Open Access News

News from the open access movement

Monday, November 05, 2007

OA to US government videos

Carl Malamud and have struck again.  (Thanks to Boing Boing and Free Government Information.)  From Public.Resource's agreement with the US National Technical Information Service (NTIS):

...[T]he National Technical Information Service (NTIS)...and Public.Resource.Org, Inc. (PRO)...hereby agree to enter into a joint venture to promote public access to multimedia products in the NTIS collection. The joint venture is based on an unsolicited proposal by PRO.

  1. Each month NTIS will select between ten and twenty non-copyrighted videotapes from available stock in its collection and ship them to PRO at its own expense.
  2. Immediately upon receipt, PRO will, at its own expense, digitize the videotape and return the videotape and a copy in digital video disk (DVD) format to NTIS....
  3. PRO will reimburse NTIS for the retail value of any videotape not returned to NTIS as provided in section 2.
  4. Each party is free to make the content of the videotape available to the public through a web site or other means in any format and at any price, or for free, and to retain 100% of the revenue from any sales of the content.
  5. PRO will assert no intellectual property claim to the content provided by NTIS or the resulting DVD in any manner whatsoever.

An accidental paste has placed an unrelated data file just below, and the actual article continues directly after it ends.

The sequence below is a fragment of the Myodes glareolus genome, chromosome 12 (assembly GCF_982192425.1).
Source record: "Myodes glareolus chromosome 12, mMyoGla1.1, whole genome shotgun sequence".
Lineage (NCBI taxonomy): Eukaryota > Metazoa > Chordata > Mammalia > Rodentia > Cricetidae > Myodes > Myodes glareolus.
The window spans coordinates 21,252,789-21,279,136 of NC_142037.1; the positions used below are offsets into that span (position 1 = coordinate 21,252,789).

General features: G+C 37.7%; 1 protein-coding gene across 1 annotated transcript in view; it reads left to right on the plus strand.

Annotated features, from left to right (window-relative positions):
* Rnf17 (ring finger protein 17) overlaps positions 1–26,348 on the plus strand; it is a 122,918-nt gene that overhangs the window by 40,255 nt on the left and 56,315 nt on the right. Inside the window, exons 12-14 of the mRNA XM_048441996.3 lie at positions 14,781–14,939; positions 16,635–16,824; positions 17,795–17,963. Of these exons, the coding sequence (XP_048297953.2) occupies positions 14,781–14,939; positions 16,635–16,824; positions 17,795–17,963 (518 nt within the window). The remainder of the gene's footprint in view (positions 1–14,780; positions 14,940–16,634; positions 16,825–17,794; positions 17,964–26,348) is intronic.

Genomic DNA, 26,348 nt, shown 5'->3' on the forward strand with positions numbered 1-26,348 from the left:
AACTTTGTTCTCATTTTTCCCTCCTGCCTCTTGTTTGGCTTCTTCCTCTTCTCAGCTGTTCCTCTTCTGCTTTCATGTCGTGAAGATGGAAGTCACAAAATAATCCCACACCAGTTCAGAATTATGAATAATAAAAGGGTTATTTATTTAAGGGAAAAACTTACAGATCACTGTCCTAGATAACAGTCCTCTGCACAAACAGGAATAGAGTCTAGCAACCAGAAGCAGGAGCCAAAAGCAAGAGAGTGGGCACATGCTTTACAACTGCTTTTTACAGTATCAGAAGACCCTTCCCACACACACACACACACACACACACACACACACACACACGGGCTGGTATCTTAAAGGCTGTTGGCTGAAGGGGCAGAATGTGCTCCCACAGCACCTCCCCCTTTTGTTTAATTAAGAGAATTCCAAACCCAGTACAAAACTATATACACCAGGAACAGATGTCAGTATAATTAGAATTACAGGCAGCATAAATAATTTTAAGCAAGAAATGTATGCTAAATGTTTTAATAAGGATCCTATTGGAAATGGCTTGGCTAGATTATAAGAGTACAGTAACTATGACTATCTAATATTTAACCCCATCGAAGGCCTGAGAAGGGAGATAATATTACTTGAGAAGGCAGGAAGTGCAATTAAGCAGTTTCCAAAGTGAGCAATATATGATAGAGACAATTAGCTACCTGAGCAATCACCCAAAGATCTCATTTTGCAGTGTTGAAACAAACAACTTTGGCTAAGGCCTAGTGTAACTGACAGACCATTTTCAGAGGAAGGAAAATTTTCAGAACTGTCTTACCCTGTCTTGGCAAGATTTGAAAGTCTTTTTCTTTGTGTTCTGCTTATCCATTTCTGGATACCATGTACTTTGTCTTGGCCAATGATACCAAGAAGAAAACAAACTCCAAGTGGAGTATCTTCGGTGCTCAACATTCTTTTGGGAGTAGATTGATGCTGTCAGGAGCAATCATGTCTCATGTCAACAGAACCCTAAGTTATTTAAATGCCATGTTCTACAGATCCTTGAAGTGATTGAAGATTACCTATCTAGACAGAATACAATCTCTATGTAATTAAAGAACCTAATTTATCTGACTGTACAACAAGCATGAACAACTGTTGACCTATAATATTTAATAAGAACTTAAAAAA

6. Nothing in this joint venture purports to be an exclusive arrangement....
  7. Unless renewed earlier, this joint venture will terminate one year from the date of execution [November 2, 2007]....


  • Another coup for Malamud.  This project is important for at least two reasons.  First, it will result in OA to a growing number of public-domain government videos.  Second, it breaks the ice at NTIS, which until now has been a provider of TA government information.
  • This is the second project between and the NTIS.  The first (in June 2007) was a PRO mirror of the NTIS store.  PRO urged citizens to buy one copy of the government info that NTIS was selling and donate it to PRO, which would then upload it to the Internet Archive and make it OA.  I would have said that the arrangement was involuntary for the NTIS, but maybe not.